8 Guidelines for a Business Bring-Your-Own Device Policy

NewBlogHeading2021 - BYOD

With every device that is connected to your network, your business security risk rises. When your business data, reputation and client data are vulnerable, you must do everything possible to protect these assets. 

These are the possible risks when allowing a bring your own device (BYOD) policy at work: 

    • Loss or theft – If employees carry their personal devices everywhere, there is a greater chance of the device being lost or stolen. This means a higher risk of company data being compromised. 
    • Data loss – If the information stored on the device isn’t backed up, it would be permanently lost if the device was damaged or stolen. 
    • MITM attacks – Man-in-the-middle attacks occur when you connect a device to public wi-fi and cybercriminals intercept the data being transmitted. 
    • Security vulnerabilities – Every operating system and software has its own unique set of security flaws and vulnerabilities. This means that allowing staff members to use any device increases your risk of a data breach or malware infection. 
    • Malware – Any device infected with malware can spread to anything else connected to the same network. This type of attack can cause data loss, downtime, and many other problems.

In order to avoid these types of risks, you must put some policies in place. Here are some ideas that will help you to start building a well-rounded policy: 

    1. Use two-factor authentication to access your data. This adds another layer of security between a device and the network. Two-factor authentication prevents anyone but you from logging in to a network, by asking for a code emailed, texted, or provided within another application. So if they have your laptop, they would also need your cell phone to log in, making it much more difficult to access. 
    2. Make passwords mandatory on all devices. To prevent unauthorized access to your company data, enforce the use of long, unique passwords on every device. 
    3. Restrict access to information that employees do not need to do their job. This may reduce the destruction malware can do or limit the breach of data.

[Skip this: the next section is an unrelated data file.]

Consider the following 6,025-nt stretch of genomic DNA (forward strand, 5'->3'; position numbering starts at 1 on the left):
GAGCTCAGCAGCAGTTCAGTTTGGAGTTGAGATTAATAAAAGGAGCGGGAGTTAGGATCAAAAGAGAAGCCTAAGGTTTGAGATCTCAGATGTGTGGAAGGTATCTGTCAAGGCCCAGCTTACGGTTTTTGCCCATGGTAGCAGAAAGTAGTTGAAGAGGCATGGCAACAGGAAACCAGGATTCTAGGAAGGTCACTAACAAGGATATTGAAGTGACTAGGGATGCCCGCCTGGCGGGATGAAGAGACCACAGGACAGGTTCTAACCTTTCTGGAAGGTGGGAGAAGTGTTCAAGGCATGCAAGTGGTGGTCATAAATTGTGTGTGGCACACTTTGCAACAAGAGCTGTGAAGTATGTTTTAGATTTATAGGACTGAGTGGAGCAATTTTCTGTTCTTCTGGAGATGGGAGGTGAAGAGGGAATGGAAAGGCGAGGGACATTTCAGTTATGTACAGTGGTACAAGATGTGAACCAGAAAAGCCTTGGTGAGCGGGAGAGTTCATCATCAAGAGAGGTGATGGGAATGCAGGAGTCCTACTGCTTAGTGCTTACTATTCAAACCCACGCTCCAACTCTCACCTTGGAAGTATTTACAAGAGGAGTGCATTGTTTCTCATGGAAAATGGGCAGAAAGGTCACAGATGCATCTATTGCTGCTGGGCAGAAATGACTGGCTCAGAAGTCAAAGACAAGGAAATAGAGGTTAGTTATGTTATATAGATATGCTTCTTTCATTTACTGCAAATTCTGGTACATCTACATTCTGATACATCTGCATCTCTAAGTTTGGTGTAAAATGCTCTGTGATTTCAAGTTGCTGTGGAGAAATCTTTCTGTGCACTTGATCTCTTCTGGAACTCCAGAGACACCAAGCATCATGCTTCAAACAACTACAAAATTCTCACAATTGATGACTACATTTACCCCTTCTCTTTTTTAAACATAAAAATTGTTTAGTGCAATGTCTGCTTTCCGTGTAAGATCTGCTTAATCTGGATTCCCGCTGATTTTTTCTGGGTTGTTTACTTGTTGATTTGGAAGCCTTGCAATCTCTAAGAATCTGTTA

4. Educate your staff about security. Have an on-going employee training in place. This will keep everyone up-to-date on current cybersecurity risks and what your company requires in each instance. They will be taught how to secure devices, spot malicious apps and emails, and share threat issues. 
    5. Create a storage policy. Make sure every employee knows what information is allowed to be stored on local devices, if any. Allowing locally stored data opens your business up to losing this data. 
    6. Set guidelines for what company assets can be accessed using personal devices. Can the user have active social media accounts on the same device as your company data? What websites are allowed while connected to the network? Setting these guidelines and educating employees to the risks will empower them to use devices and the network responsibly. 
    7. Use Mobile Device Management (MDM) software. This will allow your IT team to monitor, manage and configure all devices from one location. 
    8. Have an employee exit plan in place. If anyone leaves the company they will need to have access denied to networks, devices, etc. The exit plan should include disabling email, wiping devices, and changing passwords. 

Allowing employees to work using their own devices offers a level of convenience. They may have the flexibility to carry fewer devices with them or to use a device that they are more comfortable or familiar with. 

If you are ready to create a BYOD policy or you would like to review the policy you already have in place, please contact Andromeda’s team today. 

Andromeda Technology Solutions services midsize business IT needs with Managed IT Services, Network Infrastructure Management, Cloud Solutions, Cybersecurity Tools and IT support. Servicing the Chicagoland and Milwaukee areas, if you are looking for an IT Service company to support your goals, give us a call at (815) 836-0030 or fill out the form below.